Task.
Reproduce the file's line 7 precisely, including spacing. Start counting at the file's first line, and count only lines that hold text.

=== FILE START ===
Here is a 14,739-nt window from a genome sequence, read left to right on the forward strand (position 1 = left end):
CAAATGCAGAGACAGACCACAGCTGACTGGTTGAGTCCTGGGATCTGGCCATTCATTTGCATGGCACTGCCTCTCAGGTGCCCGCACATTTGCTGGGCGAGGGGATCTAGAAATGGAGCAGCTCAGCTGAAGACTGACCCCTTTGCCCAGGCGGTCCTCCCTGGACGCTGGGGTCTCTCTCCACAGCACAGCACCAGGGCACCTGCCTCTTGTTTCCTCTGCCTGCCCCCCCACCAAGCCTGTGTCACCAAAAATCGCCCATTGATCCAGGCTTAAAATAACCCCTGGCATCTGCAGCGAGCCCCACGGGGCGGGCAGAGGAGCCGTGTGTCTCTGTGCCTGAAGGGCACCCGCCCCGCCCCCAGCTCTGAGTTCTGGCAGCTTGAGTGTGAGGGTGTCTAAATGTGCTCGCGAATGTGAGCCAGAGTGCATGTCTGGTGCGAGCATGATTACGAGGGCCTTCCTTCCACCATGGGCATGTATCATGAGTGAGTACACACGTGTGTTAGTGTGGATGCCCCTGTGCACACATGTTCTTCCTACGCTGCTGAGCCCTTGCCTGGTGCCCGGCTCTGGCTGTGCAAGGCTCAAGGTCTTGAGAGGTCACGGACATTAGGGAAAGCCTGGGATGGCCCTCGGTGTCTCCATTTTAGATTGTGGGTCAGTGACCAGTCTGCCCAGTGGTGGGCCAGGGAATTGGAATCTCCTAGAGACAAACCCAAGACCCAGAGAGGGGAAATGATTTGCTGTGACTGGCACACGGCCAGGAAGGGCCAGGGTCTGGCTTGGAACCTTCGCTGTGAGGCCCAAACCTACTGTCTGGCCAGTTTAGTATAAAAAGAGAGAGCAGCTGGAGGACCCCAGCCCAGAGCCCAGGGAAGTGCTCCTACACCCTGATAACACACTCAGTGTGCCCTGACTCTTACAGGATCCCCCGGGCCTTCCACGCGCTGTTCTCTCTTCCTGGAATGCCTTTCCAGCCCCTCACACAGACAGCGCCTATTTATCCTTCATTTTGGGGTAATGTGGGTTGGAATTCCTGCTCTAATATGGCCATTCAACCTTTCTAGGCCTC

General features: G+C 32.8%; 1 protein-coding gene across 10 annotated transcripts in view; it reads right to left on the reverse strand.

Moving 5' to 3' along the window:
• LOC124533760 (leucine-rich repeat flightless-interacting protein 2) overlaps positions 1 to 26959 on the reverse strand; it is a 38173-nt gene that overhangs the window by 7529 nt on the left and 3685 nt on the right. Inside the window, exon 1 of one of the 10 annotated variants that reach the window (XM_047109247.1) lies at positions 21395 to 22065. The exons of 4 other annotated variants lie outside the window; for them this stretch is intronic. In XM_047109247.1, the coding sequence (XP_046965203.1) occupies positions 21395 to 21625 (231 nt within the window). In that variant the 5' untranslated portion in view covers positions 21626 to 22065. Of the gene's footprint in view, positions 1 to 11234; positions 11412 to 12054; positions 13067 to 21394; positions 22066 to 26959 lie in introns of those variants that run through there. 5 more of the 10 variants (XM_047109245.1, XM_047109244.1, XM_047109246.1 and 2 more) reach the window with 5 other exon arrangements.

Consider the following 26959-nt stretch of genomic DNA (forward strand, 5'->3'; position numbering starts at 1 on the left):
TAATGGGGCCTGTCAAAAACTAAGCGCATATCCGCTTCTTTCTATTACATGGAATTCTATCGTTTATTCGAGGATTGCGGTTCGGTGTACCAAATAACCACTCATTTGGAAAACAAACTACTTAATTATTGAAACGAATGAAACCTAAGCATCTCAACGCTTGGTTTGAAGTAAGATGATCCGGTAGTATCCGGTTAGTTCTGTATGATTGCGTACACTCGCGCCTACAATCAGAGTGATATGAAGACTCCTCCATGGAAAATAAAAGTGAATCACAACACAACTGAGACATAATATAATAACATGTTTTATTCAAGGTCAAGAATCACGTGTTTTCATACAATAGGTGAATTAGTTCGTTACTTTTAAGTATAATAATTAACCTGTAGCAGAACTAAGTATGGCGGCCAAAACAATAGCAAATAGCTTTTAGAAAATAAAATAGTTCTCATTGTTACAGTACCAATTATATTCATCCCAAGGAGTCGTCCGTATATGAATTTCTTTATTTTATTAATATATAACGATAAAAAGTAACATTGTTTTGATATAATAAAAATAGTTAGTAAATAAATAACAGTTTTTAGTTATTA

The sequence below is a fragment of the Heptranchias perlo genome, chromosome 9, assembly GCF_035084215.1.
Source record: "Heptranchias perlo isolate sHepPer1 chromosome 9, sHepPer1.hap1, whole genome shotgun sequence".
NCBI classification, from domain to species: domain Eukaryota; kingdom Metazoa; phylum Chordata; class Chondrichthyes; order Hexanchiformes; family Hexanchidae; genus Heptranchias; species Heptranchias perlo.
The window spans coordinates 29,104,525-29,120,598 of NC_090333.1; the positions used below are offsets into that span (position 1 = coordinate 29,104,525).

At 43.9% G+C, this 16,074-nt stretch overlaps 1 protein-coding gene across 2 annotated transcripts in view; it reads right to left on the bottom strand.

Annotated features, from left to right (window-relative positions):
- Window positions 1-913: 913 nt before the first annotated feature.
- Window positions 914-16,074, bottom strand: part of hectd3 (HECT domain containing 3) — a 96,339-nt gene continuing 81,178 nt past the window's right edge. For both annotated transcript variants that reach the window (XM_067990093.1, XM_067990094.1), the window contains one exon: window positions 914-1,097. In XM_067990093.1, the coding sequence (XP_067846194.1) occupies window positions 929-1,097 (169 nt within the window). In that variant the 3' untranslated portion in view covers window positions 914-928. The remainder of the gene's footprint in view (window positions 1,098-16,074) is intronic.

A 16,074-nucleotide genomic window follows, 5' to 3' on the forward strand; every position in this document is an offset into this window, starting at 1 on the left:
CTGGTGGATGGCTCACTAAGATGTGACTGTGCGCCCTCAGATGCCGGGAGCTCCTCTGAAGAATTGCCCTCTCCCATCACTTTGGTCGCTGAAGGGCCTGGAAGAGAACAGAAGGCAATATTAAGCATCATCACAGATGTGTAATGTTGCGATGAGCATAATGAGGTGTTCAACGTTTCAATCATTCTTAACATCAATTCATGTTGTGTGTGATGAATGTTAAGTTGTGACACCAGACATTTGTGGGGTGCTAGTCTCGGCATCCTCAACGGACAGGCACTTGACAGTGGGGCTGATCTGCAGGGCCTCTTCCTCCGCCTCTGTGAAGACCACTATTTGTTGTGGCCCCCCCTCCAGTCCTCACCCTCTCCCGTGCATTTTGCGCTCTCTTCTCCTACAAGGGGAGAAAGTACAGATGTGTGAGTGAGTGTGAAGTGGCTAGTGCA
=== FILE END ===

TAATGGGGCCTGTCAAAAACTAAGCGCATATCCGCTTCTTTCTATTACATGGAATTCTATCGTTTATTCGAGGATTGCGGTTCGGTGTACCAAATAACCACTCATTTGGAAAACAAACTACTTAATTATTGAAACGAATGAAACCTAAGCATCTCAACGCTTGGTTTGAAGTAAGATGATCCGGTAGTATCCGGTTAGTTCTGTATGATTGCGTACACTCGCGCCTACAATCAGAGTGATATGAAGACTCCTCCATGGAAAATAAAAGTGAATCACAACACAACTGAGACATAATATAATAACATGTTTTATTCAAGGTCAAGAATCACGTGTTTTCATACAATAGGTGAATTAGTTCGTTACTTTTAAGTATAATAATTAACCTGTAGCAGAACTAAGTATGGCGGCCAAAACAATAGCAAATAGCTTTTAGAAAATAAAATAGTTCTCATTGTTACAGTACCAATTATATTCATCCCAAGGAGTCGTCCGTATATGAATTTCTTTATTTTATTAATATATAACGATAAAAAGTAACATTGTTTTGATATAATAAAAATAGTTAGTAAATAAATAACAGTTTTTAGTTATTA